Guests at Louvre Abu Dhabi.
Muhammad Yusuf, Features Writer
Abu Dhabi Art’s Art + Tech project, with Khalifa University of Science, Technology and Research, welcomed guest artist Alfred Tarazi to host this year’s lineup of virtual workshops. It invited the next generation of engineers, scientists and technology professionals from Khalifa University, to nurture their cultural intellect and advance their technology skills, and to produce their own image repertoire exploring the theme, Viral Images. The support offered by Abu Dhabi Art and Khalifa University for The Art and Technology Project includes an introduction to the wider art ecosystem in the UAE, a self-discovery phase, a learning experience, critical feedback and support through the appointed guest artist.
Under the guidance of Tarazi, who brings extensive experience in multi-media to create artworks ranging across painting, photography, drawing, digital collage, sculpture and installations, students at Khalifa University learnt how to build their own image repertoire through images from their daily lives and urban environments or to create images prompted by a virtual visit to the Louvre Abu Dhabi. The annual programme, launched in 2017, invites established artists from around the world to Khalifa University to collaborate with technology students in a series of art focused working sessions. Participating artists to date include Feng Mengbo, Magdi Mostafa, Random International, Carl De Smet (Noumenon), Alaa Edris and Rashed Al Shashai. The digital workshop session ‘Presenting the Viral Image,’ took place virtually on April 7. Tarazi and Dyala Nusseibeh, Director, Abu Dhabi Art, spoke to Gulf Today about the project.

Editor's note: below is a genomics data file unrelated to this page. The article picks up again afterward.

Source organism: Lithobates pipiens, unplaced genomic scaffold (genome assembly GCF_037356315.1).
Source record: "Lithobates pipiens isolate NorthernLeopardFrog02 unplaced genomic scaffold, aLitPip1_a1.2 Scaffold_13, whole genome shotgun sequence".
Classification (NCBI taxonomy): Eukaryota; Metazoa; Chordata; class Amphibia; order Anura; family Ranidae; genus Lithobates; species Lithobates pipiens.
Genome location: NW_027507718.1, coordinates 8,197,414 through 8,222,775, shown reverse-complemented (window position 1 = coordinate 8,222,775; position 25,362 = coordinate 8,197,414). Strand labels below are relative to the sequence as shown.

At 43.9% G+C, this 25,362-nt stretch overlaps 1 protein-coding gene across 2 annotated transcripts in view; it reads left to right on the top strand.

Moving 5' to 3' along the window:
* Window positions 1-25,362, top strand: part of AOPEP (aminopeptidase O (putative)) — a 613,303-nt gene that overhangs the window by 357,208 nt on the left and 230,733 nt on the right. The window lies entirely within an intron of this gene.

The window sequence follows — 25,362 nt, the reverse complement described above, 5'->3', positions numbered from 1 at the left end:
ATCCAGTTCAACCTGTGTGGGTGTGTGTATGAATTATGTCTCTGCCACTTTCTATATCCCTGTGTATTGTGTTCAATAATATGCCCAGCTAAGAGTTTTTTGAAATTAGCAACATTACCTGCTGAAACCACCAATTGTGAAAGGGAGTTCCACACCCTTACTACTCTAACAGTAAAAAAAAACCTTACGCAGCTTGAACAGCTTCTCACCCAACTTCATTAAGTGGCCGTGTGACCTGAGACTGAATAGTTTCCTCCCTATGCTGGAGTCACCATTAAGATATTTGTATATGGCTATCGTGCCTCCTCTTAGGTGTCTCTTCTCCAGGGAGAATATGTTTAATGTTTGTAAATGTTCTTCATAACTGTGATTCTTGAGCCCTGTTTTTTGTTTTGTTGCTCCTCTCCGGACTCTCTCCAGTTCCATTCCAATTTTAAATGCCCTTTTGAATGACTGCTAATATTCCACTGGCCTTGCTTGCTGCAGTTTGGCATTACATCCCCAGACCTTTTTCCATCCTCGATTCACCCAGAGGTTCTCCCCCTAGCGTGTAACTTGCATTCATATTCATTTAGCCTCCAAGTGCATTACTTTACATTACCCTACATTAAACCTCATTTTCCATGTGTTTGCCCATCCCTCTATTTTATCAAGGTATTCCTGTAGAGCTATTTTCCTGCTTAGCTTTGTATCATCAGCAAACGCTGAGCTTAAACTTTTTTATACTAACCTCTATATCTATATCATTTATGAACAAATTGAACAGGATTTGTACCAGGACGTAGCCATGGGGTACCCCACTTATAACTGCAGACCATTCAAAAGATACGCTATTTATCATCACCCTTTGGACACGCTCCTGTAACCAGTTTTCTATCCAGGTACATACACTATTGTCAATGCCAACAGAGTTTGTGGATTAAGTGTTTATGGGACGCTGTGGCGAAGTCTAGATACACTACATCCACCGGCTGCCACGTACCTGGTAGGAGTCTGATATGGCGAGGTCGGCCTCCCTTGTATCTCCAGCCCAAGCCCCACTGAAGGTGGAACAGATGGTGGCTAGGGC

Tarazi opens up: How different is the effect of one image from many of them?
Some images have changed the course of history. The power of a single image cannot be undermined. How a single image gains this power, however, is a strange occurrence. How a single image becomes recognisable and enters a global consciousness, highlights the importance of images in our lives.
To be able to assess the effect that images have, it is, however, important to read through them.
Do you subscribe to the view that “the more (images), the merrier”?
I definitely subscribe to that view in my artistic practice. That being said, it is very important to be able to identify images amidst this clutter. A random chaotic accumulation of images cannot inform or teach anything.
Could you give us some details of your virtual lecture series?
Viral Images is first and foremost a course in visual literacy. It aims to highlight how we take images for granted and forget to inscribe them in history, forgetting why and how they were even made. What difference is there, for instance, between Emojis and Hieroglyphs? What difference is there between 5000-year-old cuneiform tablets and excel sheets of today? We surf on a daily basis on innovations made thousands of years ago and we take them for granted. This workshop aimed to highlight the primacy of images and how important they have been and still are.
Dyala Nusseibeh speaks: